Today, the girls and I, along with my colleague, Dan Letwin, and his son, Nick, took to the local streets to canvass for Barack Obama as we did four years ago.
A lot has changed in four years, particularly with the kids, as the pictures posted here attest.
Changed too is the sense of possibility we had four years ago when we really didn’t know if it was even reasonable to think that America might elect an African American President.
Even then, however, I was trying to live a kind of critical optimism that would enable us, in what still remains “a dangerously adolescent country (Baldwin),” to cultivate a sense of our own limits and to nurture more just relationships with one another.
Today, I took to the Pennsylvania streets for Barack Obama despite what I believe to be his very significant failures to move our understanding of justice from one based on retribution and violence to one oriented by a deep sense of how our lives are woven intimately into the lives of others and the well-being of the world in which we together live. Retributive justice is, of course, no justice at all; rather, justice is rooted in our abilities to respond to others, however different they may be, in ways that move us toward a mutually more fulfilling life.
The rhetoric of retribution in the assassination of Osama bin Laden and the unrepentant use of drone strikes are two of the ways this administration, like the last, perpetuates a cycle of violence that is destructive of any possibility of peace. Even at this late date in human history, when retribution has proven itself unable to perpetuate anything other than perpetual violence, we humans remain addicted to the short lived satisfaction it offers, no matter how many times we experience the pain it will inevitably return to us.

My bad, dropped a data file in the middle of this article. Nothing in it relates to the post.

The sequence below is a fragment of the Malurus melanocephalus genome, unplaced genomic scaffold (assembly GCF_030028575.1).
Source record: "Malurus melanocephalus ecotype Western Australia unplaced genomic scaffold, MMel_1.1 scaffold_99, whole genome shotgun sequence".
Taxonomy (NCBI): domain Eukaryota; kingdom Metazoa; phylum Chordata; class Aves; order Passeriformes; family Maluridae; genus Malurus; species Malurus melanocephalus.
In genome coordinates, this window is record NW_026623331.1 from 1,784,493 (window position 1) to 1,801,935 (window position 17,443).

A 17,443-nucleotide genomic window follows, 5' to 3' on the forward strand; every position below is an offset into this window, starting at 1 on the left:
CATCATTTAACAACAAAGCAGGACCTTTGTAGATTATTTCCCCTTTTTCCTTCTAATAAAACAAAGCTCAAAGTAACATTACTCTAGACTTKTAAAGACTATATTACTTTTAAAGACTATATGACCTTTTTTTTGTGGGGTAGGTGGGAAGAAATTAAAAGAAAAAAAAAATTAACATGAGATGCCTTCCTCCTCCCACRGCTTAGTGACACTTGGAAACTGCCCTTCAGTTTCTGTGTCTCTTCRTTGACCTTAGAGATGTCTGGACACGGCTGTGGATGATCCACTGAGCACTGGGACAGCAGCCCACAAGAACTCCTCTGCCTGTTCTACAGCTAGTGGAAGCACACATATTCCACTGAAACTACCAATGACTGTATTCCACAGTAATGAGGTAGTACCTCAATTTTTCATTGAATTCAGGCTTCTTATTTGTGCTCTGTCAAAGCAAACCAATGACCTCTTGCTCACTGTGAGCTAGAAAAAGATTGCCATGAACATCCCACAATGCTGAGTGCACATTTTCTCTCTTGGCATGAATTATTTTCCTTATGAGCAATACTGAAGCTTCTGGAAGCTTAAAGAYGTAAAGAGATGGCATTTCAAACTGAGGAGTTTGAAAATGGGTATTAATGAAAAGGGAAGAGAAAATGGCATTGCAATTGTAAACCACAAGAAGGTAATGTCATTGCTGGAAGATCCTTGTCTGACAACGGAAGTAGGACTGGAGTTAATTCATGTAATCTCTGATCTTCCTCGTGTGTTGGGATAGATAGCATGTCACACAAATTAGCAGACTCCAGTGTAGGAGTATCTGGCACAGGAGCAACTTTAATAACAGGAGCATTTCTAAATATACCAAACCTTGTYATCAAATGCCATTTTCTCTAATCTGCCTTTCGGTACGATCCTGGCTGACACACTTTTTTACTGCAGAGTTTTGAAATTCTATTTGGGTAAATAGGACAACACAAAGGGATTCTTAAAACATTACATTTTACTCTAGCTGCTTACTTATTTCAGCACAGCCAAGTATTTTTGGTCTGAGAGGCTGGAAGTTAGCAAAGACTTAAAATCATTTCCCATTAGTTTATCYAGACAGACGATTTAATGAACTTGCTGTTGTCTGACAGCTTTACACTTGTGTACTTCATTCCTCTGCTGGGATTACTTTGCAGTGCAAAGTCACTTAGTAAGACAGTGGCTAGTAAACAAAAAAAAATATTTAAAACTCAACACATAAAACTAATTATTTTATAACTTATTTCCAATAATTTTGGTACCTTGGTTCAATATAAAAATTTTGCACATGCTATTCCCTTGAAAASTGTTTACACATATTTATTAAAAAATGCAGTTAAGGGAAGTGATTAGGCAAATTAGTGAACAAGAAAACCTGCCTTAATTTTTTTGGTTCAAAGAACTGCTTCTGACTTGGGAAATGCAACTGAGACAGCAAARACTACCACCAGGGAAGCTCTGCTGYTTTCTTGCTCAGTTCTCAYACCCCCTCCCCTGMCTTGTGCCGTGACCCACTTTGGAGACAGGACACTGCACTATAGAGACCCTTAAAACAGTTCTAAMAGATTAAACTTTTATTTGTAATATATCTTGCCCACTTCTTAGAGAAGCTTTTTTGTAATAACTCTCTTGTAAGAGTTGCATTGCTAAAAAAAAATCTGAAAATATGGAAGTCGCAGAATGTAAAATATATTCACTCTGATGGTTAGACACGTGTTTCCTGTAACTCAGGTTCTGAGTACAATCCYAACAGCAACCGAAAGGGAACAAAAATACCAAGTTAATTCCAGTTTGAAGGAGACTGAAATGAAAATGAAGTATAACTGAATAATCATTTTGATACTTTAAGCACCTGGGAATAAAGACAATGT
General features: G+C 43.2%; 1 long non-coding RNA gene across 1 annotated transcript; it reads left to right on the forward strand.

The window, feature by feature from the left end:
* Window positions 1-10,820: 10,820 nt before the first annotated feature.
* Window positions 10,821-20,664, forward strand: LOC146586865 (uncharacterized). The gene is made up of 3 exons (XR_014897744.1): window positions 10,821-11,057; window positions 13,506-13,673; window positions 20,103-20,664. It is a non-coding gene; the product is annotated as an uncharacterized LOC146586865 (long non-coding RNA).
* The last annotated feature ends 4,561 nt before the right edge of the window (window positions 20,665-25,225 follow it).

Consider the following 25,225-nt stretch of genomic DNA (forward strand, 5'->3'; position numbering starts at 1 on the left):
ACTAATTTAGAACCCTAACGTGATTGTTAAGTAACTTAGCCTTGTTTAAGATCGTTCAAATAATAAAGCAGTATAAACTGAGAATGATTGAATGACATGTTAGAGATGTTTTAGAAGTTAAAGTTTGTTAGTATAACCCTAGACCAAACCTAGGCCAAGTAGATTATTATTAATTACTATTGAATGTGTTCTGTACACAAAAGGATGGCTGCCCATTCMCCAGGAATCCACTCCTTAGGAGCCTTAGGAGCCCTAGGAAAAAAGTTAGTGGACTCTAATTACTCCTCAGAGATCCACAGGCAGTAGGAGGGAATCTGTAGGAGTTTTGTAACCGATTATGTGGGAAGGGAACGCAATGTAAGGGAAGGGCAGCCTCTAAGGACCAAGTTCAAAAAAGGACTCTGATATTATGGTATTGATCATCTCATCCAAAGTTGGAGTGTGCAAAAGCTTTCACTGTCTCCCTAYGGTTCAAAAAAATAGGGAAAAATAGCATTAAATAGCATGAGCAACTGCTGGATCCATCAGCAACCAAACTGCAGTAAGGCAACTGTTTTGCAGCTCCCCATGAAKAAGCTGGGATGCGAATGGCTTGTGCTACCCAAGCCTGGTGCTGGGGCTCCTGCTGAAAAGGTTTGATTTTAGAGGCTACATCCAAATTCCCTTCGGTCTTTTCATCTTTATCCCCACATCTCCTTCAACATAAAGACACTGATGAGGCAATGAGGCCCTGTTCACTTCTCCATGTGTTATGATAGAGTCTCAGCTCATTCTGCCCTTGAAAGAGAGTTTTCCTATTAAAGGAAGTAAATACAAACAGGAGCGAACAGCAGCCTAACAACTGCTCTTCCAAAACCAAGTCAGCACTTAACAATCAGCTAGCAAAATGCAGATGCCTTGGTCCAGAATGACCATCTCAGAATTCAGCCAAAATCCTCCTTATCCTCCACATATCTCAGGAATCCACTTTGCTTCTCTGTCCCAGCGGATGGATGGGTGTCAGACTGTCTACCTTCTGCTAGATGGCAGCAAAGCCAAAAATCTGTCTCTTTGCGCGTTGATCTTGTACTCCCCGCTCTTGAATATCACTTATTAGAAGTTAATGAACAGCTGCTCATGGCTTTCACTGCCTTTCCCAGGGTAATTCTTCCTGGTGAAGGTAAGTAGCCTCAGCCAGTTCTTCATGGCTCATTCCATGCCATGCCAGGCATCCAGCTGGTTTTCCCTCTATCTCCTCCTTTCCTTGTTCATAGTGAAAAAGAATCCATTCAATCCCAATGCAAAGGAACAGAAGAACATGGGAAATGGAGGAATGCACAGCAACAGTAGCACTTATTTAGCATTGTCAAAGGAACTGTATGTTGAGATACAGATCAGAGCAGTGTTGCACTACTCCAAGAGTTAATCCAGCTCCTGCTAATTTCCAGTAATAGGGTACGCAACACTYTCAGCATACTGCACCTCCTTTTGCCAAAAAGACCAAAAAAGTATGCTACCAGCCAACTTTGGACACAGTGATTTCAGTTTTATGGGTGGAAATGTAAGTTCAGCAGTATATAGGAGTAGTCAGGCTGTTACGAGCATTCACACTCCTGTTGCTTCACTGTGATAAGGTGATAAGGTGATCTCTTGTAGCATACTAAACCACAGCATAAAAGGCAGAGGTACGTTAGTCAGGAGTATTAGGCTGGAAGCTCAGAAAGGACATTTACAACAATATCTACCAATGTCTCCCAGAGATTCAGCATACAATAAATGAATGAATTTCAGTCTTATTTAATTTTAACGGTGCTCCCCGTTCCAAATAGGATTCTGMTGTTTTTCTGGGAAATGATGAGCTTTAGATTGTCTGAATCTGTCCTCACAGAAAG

And yet, despite all of that, I nevertheless took to the streets to canvas for Obama with my kids and my colleague because Barack Obama still articulates a compelling vision of what is possible for America, even if America – and perhaps Obama himself – is not fully prepared to live up to the ideals set forth.
I will settle, for now, for a President who recognizes the need for us to take care of one another, who understands the destructive impact our human economy is having on the earth’s ecology, and who has shown himself capable of moving difficult legislation through a recalcitrant and dysfunctional political system.
So today, just like four years ago, we set out to knock on doors for Obama; and today, as then, I found myself at once saddened and heartened. I was saddened by the man who, learning that we were there for Obama, shut his door in the face of three little kids and their somewhat taken aback fathers. That act of rudeness did not rise to the comic level that my argument with the libertarians did four years ago, but still, it demonstrated a lack of civility that has become all too common a part of our civic culture.
I was heartened, however, as I was four years ago, by the few we seemed to convince, and by the woman who was herself so pleased to welcome the six of us onto her front porch, where she listened to these two middle aged fathers still idealistic enough to believe knocking on a few doors could make a difference, and to their three excited kids willing to believe it would too.